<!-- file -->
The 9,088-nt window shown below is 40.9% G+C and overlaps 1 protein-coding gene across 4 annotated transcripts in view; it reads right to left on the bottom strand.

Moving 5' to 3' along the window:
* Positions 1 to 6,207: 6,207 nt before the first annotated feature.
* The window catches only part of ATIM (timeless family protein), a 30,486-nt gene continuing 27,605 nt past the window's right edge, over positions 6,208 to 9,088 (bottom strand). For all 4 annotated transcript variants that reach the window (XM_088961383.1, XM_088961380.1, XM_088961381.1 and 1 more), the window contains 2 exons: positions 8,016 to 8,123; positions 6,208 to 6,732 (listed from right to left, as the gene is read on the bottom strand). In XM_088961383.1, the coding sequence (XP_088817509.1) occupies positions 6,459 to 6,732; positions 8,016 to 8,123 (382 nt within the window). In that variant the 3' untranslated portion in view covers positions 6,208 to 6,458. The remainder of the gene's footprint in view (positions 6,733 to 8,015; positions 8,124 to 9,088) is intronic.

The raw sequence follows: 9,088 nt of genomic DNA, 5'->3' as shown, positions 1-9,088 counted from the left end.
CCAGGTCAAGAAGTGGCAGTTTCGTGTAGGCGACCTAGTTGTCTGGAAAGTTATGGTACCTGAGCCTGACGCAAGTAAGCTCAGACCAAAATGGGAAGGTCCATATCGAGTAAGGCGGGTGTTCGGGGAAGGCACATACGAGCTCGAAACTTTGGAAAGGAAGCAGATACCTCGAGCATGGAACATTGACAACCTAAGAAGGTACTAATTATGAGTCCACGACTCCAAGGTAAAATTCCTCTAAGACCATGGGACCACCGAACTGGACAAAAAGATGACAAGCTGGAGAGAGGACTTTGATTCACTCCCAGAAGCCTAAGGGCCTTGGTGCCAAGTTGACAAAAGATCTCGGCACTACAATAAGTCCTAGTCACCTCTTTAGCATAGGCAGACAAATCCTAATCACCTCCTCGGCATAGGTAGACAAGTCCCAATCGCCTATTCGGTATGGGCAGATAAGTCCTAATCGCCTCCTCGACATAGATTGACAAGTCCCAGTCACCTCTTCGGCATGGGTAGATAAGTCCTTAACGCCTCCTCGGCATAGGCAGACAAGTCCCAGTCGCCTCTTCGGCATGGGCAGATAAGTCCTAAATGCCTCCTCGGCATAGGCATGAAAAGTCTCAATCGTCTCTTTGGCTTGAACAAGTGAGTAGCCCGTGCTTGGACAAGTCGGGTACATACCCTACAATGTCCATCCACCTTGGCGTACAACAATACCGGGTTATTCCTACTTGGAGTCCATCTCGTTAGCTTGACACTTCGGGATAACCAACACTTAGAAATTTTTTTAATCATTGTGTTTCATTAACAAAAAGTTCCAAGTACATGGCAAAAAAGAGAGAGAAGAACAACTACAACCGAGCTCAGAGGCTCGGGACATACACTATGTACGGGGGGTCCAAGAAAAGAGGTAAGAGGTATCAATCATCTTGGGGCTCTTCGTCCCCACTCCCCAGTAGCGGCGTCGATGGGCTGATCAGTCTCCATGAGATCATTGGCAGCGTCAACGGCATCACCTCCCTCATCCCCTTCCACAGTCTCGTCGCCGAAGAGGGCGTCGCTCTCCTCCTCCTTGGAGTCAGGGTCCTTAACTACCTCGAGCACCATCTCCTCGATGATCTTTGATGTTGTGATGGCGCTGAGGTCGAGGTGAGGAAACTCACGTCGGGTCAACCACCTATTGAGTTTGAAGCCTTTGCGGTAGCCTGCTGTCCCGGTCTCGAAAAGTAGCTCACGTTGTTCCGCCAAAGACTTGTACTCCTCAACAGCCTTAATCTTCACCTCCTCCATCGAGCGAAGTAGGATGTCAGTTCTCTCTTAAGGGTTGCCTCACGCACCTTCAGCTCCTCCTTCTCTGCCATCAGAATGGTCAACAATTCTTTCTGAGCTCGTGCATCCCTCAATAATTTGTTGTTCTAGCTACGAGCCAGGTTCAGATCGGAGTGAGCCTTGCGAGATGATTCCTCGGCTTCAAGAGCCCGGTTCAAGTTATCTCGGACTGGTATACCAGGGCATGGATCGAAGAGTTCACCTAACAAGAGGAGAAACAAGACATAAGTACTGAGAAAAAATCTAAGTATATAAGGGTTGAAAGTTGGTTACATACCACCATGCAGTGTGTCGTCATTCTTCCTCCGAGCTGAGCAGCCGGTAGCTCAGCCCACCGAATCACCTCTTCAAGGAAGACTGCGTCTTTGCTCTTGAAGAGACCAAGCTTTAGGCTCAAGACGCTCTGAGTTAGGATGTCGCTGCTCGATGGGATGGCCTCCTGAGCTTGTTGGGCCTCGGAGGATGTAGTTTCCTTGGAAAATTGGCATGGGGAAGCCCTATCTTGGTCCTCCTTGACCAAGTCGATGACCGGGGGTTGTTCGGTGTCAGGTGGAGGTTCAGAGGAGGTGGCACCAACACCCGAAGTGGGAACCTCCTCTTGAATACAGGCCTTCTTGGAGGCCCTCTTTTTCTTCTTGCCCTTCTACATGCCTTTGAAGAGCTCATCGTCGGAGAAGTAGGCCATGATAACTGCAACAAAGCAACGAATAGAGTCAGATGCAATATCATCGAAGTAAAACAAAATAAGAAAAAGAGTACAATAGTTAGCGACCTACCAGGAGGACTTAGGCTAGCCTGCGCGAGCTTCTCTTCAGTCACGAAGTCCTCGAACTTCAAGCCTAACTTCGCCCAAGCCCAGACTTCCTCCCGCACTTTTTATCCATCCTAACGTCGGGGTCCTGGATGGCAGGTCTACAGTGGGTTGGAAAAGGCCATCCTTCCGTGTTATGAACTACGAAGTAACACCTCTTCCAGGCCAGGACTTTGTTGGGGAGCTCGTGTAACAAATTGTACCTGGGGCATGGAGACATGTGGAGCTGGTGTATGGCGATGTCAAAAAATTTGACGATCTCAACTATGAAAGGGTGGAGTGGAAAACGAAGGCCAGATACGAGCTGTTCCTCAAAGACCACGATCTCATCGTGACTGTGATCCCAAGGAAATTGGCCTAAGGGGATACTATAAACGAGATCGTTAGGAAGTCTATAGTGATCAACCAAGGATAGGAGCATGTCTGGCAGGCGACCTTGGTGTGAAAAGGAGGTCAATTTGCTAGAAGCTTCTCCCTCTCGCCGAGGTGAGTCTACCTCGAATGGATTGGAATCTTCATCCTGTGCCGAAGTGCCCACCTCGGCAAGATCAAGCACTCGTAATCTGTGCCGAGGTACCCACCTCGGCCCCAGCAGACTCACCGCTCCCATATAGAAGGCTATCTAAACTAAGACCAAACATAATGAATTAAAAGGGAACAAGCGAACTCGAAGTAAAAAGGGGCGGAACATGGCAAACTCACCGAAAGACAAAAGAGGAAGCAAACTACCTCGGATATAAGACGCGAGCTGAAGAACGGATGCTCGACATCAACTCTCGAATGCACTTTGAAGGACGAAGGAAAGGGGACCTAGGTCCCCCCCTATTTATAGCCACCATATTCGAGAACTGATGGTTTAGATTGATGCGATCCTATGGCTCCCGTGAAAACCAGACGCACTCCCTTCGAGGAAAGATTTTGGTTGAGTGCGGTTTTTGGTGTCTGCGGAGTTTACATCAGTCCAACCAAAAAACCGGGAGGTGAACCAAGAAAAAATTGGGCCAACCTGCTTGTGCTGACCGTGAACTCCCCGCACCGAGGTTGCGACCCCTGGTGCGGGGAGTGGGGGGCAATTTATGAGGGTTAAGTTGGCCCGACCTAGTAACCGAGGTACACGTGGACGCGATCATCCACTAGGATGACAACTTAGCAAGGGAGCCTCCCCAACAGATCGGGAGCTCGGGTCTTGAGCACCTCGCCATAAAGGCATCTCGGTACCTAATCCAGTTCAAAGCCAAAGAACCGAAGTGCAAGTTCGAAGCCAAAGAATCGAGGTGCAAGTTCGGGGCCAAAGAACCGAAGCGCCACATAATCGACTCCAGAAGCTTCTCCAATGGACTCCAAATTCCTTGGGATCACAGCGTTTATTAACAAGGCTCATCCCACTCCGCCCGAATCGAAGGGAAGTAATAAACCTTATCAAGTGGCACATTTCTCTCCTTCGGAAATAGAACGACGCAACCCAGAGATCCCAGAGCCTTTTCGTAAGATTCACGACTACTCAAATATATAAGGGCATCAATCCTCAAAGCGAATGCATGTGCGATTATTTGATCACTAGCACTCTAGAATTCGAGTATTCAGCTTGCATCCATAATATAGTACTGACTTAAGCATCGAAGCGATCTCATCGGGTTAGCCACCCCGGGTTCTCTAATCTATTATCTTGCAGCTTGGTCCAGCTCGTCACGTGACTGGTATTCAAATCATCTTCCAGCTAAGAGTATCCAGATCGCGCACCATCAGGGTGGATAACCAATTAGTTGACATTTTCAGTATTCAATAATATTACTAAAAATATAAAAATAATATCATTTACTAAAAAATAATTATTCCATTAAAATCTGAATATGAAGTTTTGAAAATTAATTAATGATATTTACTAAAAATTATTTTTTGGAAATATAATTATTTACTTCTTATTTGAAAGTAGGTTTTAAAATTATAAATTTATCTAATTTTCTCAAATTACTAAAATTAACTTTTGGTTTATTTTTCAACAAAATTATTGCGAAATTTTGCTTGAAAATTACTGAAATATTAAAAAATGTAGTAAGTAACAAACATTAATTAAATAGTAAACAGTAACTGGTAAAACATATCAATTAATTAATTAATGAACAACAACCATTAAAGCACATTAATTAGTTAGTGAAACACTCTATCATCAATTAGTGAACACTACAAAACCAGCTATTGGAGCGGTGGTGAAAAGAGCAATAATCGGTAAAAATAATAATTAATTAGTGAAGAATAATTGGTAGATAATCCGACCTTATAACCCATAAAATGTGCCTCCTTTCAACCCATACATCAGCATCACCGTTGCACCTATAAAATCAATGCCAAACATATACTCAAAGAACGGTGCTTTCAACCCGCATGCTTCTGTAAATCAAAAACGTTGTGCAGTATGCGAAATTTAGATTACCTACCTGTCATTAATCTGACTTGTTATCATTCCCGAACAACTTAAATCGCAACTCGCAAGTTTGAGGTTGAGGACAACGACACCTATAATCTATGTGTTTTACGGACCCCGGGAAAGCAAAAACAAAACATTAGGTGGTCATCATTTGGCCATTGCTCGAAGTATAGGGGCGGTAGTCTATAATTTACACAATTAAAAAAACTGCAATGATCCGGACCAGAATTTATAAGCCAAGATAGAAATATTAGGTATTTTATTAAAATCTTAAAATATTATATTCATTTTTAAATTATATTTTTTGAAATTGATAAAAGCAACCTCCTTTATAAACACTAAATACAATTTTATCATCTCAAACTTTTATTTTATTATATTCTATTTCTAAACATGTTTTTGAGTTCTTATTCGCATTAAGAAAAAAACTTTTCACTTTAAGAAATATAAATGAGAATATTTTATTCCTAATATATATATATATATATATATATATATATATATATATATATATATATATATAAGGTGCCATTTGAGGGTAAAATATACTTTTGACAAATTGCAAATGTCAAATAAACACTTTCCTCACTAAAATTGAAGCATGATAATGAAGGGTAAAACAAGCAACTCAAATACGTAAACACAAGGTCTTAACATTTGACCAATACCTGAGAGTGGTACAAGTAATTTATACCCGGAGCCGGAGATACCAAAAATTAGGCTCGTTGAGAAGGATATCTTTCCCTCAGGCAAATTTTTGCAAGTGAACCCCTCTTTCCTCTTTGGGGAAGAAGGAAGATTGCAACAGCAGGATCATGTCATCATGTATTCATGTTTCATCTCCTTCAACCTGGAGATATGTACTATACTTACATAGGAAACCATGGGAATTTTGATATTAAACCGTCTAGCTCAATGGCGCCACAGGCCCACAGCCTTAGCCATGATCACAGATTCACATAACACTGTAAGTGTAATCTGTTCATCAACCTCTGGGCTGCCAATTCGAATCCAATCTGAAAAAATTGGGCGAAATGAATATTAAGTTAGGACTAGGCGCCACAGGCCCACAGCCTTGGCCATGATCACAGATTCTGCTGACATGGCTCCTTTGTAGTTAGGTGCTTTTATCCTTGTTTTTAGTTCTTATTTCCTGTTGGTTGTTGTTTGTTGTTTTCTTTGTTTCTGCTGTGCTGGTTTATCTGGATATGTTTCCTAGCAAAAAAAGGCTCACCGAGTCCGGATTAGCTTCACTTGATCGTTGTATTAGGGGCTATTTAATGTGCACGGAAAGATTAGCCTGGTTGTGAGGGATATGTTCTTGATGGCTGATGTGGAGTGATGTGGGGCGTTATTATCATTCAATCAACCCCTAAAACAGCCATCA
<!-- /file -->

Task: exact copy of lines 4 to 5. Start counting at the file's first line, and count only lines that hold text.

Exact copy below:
* The window catches only part of ATIM (timeless family protein), a 30,486-nt gene continuing 27,605 nt past the window's right edge, over positions 6,208 to 9,088 (bottom strand). For all 4 annotated transcript variants that reach the window (XM_088961383.1, XM_088961380.1, XM_088961381.1 and 1 more), the window contains 2 exons: positions 8,016 to 8,123; positions 6,208 to 6,732 (listed from right to left, as the gene is read on the bottom strand). In XM_088961383.1, the coding sequence (XP_088817509.1) occupies positions 6,459 to 6,732; positions 8,016 to 8,123 (382 nt within the window). In that variant the 3' untranslated portion in view covers positions 6,208 to 6,458. The remainder of the gene's footprint in view (positions 6,733 to 8,015; positions 8,124 to 9,088) is intronic.

The raw sequence follows: 9,088 nt of genomic DNA, 5'->3' as shown, positions 1-9,088 counted from the left end.